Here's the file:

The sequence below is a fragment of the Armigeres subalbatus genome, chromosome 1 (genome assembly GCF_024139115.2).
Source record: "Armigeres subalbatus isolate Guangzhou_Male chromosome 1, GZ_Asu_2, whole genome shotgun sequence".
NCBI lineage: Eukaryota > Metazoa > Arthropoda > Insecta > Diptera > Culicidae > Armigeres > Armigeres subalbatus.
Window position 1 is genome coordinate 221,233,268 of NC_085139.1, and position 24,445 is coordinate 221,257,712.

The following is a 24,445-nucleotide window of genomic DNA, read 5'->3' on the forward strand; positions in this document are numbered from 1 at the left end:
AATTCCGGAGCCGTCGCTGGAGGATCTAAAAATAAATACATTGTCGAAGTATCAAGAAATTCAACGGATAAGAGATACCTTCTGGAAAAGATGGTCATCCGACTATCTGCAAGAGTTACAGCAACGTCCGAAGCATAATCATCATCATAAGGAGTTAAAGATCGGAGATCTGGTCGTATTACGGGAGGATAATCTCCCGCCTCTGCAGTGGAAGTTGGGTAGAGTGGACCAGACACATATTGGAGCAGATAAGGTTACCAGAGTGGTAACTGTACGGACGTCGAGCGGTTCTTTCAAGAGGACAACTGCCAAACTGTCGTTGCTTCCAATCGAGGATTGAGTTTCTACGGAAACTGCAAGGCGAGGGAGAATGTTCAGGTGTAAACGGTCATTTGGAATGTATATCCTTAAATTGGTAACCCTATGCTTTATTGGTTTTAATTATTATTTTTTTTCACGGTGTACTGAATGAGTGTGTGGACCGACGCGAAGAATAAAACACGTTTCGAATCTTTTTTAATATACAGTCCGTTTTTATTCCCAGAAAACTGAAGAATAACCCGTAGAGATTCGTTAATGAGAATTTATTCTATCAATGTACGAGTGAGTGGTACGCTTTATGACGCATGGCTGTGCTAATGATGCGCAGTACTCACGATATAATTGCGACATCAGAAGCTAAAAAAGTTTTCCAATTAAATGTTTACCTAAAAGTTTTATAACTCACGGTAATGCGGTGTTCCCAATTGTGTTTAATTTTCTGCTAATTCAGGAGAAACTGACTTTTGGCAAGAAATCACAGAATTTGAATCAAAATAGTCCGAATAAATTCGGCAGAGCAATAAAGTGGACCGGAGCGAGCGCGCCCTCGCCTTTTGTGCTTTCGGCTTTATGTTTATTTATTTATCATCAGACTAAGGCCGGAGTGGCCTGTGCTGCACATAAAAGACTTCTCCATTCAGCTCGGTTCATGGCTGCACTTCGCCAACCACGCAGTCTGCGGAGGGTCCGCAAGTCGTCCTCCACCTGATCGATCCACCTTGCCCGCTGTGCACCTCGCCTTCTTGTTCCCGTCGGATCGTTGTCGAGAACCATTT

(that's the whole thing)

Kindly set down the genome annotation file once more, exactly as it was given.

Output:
The sequence below is a fragment of the Armigeres subalbatus genome, chromosome 1 (genome assembly GCF_024139115.2).
Source record: "Armigeres subalbatus isolate Guangzhou_Male chromosome 1, GZ_Asu_2, whole genome shotgun sequence".
NCBI lineage: Eukaryota > Metazoa > Arthropoda > Insecta > Diptera > Culicidae > Armigeres > Armigeres subalbatus.
Window position 1 is genome coordinate 221,233,268 of NC_085139.1, and position 24,445 is coordinate 221,257,712.

The following is a 24,445-nucleotide window of genomic DNA, read 5'->3' on the forward strand; positions in this document are numbered from 1 at the left end:
AATTCCGGAGCCGTCGCTGGAGGATCTAAAAATAAATACATTGTCGAAGTATCAAGAAATTCAACGGATAAGAGATACCTTCTGGAAAAGATGGTCATCCGACTATCTGCAAGAGTTACAGCAACGTCCGAAGCATAATCATCATCATAAGGAGTTAAAGATCGGAGATCTGGTCGTATTACGGGAGGATAATCTCCCGCCTCTGCAGTGGAAGTTGGGTAGAGTGGACCAGACACATATTGGAGCAGATAAGGTTACCAGAGTGGTAACTGTACGGACGTCGAGCGGTTCTTTCAAGAGGACAACTGCCAAACTGTCGTTGCTTCCAATCGAGGATTGAGTTTCTACGGAAACTGCAAGGCGAGGGAGAATGTTCAGGTGTAAACGGTCATTTGGAATGTATATCCTTAAATTGGTAACCCTATGCTTTATTGGTTTTAATTATTATTTTTTTTCACGGTGTACTGAATGAGTGTGTGGACCGACGCGAAGAATAAAACACGTTTCGAATCTTTTTTAATATACAGTCCGTTTTTATTCCCAGAAAACTGAAGAATAACCCGTAGAGATTCGTTAATGAGAATTTATTCTATCAATGTACGAGTGAGTGGTACGCTTTATGACGCATGGCTGTGCTAATGATGCGCAGTACTCACGATATAATTGCGACATCAGAAGCTAAAAAAGTTTTCCAATTAAATGTTTACCTAAAAGTTTTATAACTCACGGTAATGCGGTGTTCCCAATTGTGTTTAATTTTCTGCTAATTCAGGAGAAACTGACTTTTGGCAAGAAATCACAGAATTTGAATCAAAATAGTCCGAATAAATTCGGCAGAGCAATAAAGTGGACCGGAGCGAGCGCGCCCTCGCCTTTTGTGCTTTCGGCTTTATGTTTATTTATTTATCATCAGACTAAGGCCGGAGTGGCCTGTGCTGCACATAAAAGACTTCTCCATTCAGCTCGGTTCATGGCTGCACTTCGCCAACCACGCAGTCTGCGGAGGGTCCGCAAGTCGTCCTCCACCTGATCGATCCACCTTGCCCGCTGTGCACCTCGCCTTCTTGTTCCCGTCGGATCGTTGTCGAGAACCATTT